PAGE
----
The thing about grief . . . Part 4
There seems to be a prevalent myth that only the first year of grief is the hardest. Don’t get me wrong it is enormously difficult to encounter the “firsts”. For me it was things like the first St. Patrick’s Day with one less leprechaun trap, the first birthday without a birthday boy, the first day of school with only 3 backpacks, the first football game without a left guard named Stevens, and the first Christmas with an empty stocking. All of those were difficult, but honestly, sometimes the anticipation of the day was worse.
Earning an Olympic gold medal in worrying, I fretted about if we could handle it. For the most part, the day eventually arrived and we survived. Often times quietly, but never alone. God would place it on the heart of a friend to reach out and make that first better. We were buoyed by the friend who offered to pack those backpacks and the friend who showed up with a batch of cookies for the first football game, knowing that I probably wouldn’t have the heart to bake that day. I have said it before, but I will say it again we are RICH in friends.
The first year is awful, but the truth is “firsts” happen for years to come. When it comes to grieving Reed, later year milestones hurt as bad as the first Christmas. He didn’t get his driver’s license nor earn a letter in football, and neither will he walk across the stage at the upcoming emptiness of graduation. I can only imagine all the firsts that will happen for those, like the Newtown families, who lost one so little.
Heart-wrenching are the events that you didn’t think a whole lot about but yet sneak up on you. Those firsts apply to all the losses we grieve. I tried to call my Nannie on Christmas day only to realize that I don’t know heaven’s extension. I grieve our three miscarried babies. For my little ones, the hardest days have always been the time of the loss, the first day of school, and the day we hang Christmas stockings. Those days always hit me hard. I seem to go through the motions, while my heart is literally aching.
What I didn’t expect was the physical and emotional response that I had two years ago at my church. We give Bibles to the first-graders. It is such a sweet day. These little bundles of energy are given a child’s Bible with parents, grandparents and congregation looking on. There are flashes from cameras, big smiles, and rousing applause. There I sat, when suddenly I broke out into a sweat, my heart was pounding, and I started to feel flush. What in the world is going on here? Am I ill?
Eventually, I knew the reason for the reaction; I should have a little one up there on the altar steps. I should have a camera, giving “a big thumbs up” to my little boy. Tears began to trickle down, slowly at first. Those tears turned to gushes of anguish until I had to excuse myself from the sanctuary. I sat in the foyer sobbing for a little boy that I never held in my arms, but I still hold in my heart.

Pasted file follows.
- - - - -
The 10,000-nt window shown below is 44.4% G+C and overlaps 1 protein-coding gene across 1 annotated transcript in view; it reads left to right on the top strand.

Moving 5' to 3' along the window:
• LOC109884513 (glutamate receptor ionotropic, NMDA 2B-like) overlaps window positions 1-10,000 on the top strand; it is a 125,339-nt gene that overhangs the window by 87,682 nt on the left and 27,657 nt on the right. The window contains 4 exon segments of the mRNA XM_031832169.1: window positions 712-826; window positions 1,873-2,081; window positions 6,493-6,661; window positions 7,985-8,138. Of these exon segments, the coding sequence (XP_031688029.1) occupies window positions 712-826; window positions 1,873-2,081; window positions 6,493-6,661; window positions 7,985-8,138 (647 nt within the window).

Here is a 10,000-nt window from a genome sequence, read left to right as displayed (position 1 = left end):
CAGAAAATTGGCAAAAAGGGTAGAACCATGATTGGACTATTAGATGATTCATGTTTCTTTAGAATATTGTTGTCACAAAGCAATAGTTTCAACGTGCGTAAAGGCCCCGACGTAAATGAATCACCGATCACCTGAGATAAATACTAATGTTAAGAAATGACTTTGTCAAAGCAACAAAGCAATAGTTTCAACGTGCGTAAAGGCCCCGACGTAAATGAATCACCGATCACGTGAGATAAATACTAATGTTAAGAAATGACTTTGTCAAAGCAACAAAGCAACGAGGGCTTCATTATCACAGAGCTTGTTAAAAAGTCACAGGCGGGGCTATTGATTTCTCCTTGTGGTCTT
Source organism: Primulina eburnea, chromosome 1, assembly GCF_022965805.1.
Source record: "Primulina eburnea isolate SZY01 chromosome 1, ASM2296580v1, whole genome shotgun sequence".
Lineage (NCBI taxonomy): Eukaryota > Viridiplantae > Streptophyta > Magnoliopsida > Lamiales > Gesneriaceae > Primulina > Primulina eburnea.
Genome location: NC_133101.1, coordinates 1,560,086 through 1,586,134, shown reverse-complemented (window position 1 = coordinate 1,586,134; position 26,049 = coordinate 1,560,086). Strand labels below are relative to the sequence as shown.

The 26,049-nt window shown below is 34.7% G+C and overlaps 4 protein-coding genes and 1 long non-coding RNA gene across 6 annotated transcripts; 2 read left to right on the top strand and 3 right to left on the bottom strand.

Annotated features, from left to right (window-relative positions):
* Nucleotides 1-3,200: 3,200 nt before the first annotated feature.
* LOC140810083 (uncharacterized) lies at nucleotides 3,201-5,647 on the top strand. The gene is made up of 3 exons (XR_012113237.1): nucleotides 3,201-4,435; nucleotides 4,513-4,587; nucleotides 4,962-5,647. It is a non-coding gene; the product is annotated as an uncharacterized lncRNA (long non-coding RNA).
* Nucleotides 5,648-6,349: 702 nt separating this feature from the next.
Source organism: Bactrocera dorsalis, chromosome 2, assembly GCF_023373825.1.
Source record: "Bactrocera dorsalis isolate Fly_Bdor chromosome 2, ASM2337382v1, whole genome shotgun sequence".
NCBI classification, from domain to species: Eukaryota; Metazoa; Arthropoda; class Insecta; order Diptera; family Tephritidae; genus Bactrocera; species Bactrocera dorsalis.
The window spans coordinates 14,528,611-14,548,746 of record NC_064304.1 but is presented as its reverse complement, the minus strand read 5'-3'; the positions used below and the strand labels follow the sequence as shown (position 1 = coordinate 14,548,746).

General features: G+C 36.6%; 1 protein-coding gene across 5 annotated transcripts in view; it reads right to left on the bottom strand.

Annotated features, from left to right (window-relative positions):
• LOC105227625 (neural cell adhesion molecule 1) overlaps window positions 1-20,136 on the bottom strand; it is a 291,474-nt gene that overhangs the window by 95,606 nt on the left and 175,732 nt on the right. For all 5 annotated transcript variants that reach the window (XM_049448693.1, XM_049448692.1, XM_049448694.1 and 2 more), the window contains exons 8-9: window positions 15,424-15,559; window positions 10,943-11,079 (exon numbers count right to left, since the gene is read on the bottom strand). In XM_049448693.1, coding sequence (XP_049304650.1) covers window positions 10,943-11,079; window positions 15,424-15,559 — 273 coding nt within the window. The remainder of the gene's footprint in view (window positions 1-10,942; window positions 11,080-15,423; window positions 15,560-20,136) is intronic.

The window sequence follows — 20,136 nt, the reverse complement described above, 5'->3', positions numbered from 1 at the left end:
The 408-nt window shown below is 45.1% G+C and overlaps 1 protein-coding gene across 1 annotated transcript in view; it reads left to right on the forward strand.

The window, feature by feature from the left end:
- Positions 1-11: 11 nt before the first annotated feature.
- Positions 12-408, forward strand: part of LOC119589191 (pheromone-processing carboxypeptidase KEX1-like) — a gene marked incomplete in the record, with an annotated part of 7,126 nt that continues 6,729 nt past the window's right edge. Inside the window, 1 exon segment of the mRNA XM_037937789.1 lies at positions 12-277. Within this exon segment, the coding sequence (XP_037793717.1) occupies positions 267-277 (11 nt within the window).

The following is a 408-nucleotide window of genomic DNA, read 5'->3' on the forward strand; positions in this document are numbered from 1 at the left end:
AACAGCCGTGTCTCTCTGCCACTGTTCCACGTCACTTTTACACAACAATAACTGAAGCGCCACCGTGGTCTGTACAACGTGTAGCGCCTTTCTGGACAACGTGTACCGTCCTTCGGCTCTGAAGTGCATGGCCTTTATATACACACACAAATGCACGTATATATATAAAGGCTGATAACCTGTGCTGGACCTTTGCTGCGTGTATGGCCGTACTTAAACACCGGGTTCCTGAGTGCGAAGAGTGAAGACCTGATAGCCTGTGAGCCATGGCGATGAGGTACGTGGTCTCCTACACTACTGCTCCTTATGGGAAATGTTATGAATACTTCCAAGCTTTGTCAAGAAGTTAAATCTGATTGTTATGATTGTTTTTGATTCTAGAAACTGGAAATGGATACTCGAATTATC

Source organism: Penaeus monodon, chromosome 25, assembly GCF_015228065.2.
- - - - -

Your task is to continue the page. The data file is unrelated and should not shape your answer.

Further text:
The hardest part was I knew that it was “Bible Sunday”, and I hadn’t paid it any attention with my habitual worry and fret. It just snuck up on me. Those are the firsts that are the most challenging – the ones you didn’t even know you should be worried about. We all do it. It can be a smell that reminds you of your grandma’s cooking, and then you miss her more. It can be a song on a radio, and you wish you had your mom to sing the harmony. It can be the fishing spot that was your best friend’s special place. They sneak up and grab you when you didn’t have time to batten down the hatches on your emotions.
Thankfully, there are those who have walked this road before me. One of those friends told me, “The first year is difficult as you experience all the firsts, but the second year is much more difficult as your heart begins to realize that the ache and emptiness are always there.” Her words didn’t make it better, but they did offer hope. Hope that we would survive and that we weren’t alone. But her words were also like “marching orders” that someday we would be able to offer the same encouragement to another grieving family.
I wonder if that is how God created grief. It is painfully debilitating, eliciting physical responses and numbing to the mind and soul. You walk through it – not always well – but somehow you pick up one foot and then another, until you wake up one day and it isn’t the first thing that you think about it. Sadly, you do revisit it. Just as physical scars remind us of past injuries, heart scars remind us of our loss but also of our survival. Maybe God’s plan is such that we can put that grief to good use to someday walking along someone else as they experience their own heartache.
I don’t know for certain if that is true, but I do know that God sent people to comfort me in my darkest hours. Even though it hurts like crazy, maybe just maybe, all those firsts, seconds, and even thirds will help me to love someone else.
He comforts us in all our troubles so that we can comfort others. When they are troubled, we will be able to give them the same comfort God has given us. (New Living Translation © 2007)